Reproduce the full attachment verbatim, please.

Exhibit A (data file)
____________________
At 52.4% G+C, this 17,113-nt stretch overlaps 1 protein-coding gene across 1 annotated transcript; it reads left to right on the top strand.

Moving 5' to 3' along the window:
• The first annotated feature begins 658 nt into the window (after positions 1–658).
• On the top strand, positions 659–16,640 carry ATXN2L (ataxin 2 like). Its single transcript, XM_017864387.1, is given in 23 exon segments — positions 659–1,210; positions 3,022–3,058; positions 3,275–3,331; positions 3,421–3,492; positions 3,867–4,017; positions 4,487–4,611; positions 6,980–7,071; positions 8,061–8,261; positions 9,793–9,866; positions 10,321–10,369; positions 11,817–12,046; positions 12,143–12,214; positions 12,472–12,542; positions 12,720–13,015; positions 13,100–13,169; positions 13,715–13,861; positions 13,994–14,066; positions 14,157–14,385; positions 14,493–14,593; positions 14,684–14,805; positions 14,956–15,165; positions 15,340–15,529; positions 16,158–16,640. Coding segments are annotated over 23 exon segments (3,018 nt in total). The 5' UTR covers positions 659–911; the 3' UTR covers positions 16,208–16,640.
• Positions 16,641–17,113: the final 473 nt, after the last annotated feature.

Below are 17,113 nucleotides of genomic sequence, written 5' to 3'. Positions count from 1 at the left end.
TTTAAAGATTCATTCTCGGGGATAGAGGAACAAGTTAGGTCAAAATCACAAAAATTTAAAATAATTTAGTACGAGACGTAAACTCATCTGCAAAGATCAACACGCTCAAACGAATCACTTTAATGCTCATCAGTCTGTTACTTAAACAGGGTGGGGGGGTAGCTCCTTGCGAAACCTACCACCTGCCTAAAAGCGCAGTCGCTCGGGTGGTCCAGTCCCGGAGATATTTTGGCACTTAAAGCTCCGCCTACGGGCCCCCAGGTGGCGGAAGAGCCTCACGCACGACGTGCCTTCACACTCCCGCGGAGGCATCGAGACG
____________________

At 52.4% G+C, this 17,113-nt stretch overlaps 1 protein-coding gene across 1 annotated transcript; it reads left to right on the top strand.

Moving 5' to 3' along the window:
• The first annotated feature begins 658 nt into the window (after positions 1–658).
• On the top strand, positions 659–16,640 carry ATXN2L (ataxin 2 like). Its single transcript, XM_017864387.1, is given in 23 exon segments — positions 659–1,210; positions 3,022–3,058; positions 3,275–3,331; positions 3,421–3,492; positions 3,867–4,017; positions 4,487–4,611; positions 6,980–7,071; positions 8,061–8,261; positions 9,793–9,866; positions 10,321–10,369; positions 11,817–12,046; positions 12,143–12,214; positions 12,472–12,542; positions 12,720–13,015; positions 13,100–13,169; positions 13,715–13,861; positions 13,994–14,066; positions 14,157–14,385; positions 14,493–14,593; positions 14,684–14,805; positions 14,956–15,165; positions 15,340–15,529; positions 16,158–16,640. Coding segments are annotated over 23 exon segments (3,018 nt in total). The 5' UTR covers positions 659–911; the 3' UTR covers positions 16,208–16,640.
• Positions 16,641–17,113: the final 473 nt, after the last annotated feature.

Below are 17,113 nucleotides of genomic sequence, written 5' to 3'. Positions count from 1 at the left end.
TTTAAAGATTCATTCTCGGGGATAGAGGAACAAGTTAGGTCAAAATCACAAAAATTTAAAATAATTTAGTACGAGACGTAAACTCATCTGCAAAGATCAACACGCTCAAACGAATCACTTTAATGCTCATCAGTCTGTTACTTAAACAGGGTGGGGGGGTAGCTCCTTGCGAAACCTACCACCTGCCTAAAAGCGCAGTCGCTCGGGTGGTCCAGTCCCGGAGATATTTTGGCACTTAAAGCTCCGCCTACGGGCCCCCAGGTGGCGGAAGAGCCTCACGCACGACGTGCCTTCACACTCCCGCGGAGGCATCGAGACG